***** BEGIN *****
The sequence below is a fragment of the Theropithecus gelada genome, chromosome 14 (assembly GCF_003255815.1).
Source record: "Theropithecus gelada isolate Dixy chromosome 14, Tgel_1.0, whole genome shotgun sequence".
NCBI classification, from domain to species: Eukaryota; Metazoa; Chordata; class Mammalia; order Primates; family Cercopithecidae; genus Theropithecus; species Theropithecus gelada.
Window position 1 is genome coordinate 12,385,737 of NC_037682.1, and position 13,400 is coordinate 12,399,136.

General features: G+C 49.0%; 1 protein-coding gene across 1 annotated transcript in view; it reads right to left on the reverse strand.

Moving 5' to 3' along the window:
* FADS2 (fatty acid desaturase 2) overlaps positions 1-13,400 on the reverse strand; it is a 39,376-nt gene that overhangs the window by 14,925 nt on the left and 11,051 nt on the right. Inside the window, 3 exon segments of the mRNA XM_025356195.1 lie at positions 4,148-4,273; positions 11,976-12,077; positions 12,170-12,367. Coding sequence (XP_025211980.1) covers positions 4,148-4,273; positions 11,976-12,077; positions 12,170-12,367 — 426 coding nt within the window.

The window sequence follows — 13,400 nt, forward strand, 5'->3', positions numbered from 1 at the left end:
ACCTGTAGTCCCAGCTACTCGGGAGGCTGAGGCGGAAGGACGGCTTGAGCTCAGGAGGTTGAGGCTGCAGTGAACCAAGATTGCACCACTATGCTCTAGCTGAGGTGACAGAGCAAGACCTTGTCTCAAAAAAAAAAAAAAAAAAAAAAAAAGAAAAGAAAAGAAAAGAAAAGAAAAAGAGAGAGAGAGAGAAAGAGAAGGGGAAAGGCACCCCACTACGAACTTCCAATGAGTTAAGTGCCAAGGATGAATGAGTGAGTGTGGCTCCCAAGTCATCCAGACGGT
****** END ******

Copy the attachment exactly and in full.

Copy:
The sequence below is a fragment of the Theropithecus gelada genome, chromosome 14 (assembly GCF_003255815.1).
Source record: "Theropithecus gelada isolate Dixy chromosome 14, Tgel_1.0, whole genome shotgun sequence".
NCBI classification, from domain to species: Eukaryota; Metazoa; Chordata; class Mammalia; order Primates; family Cercopithecidae; genus Theropithecus; species Theropithecus gelada.
Window position 1 is genome coordinate 12,385,737 of NC_037682.1, and position 13,400 is coordinate 12,399,136.

General features: G+C 49.0%; 1 protein-coding gene across 1 annotated transcript in view; it reads right to left on the reverse strand.

Moving 5' to 3' along the window:
* FADS2 (fatty acid desaturase 2) overlaps positions 1-13,400 on the reverse strand; it is a 39,376-nt gene that overhangs the window by 14,925 nt on the left and 11,051 nt on the right. Inside the window, 3 exon segments of the mRNA XM_025356195.1 lie at positions 4,148-4,273; positions 11,976-12,077; positions 12,170-12,367. Coding sequence (XP_025211980.1) covers positions 4,148-4,273; positions 11,976-12,077; positions 12,170-12,367 — 426 coding nt within the window.

The window sequence follows — 13,400 nt, forward strand, 5'->3', positions numbered from 1 at the left end:
ACCTGTAGTCCCAGCTACTCGGGAGGCTGAGGCGGAAGGACGGCTTGAGCTCAGGAGGTTGAGGCTGCAGTGAACCAAGATTGCACCACTATGCTCTAGCTGAGGTGACAGAGCAAGACCTTGTCTCAAAAAAAAAAAAAAAAAAAAAAAAAGAAAAGAAAAGAAAAGAAAAGAAAAAGAGAGAGAGAGAGAAAGAGAAGGGGAAAGGCACCCCACTACGAACTTCCAATGAGTTAAGTGCCAAGGATGAATGAGTGAGTGTGGCTCCCAAGTCATCCAGACGGT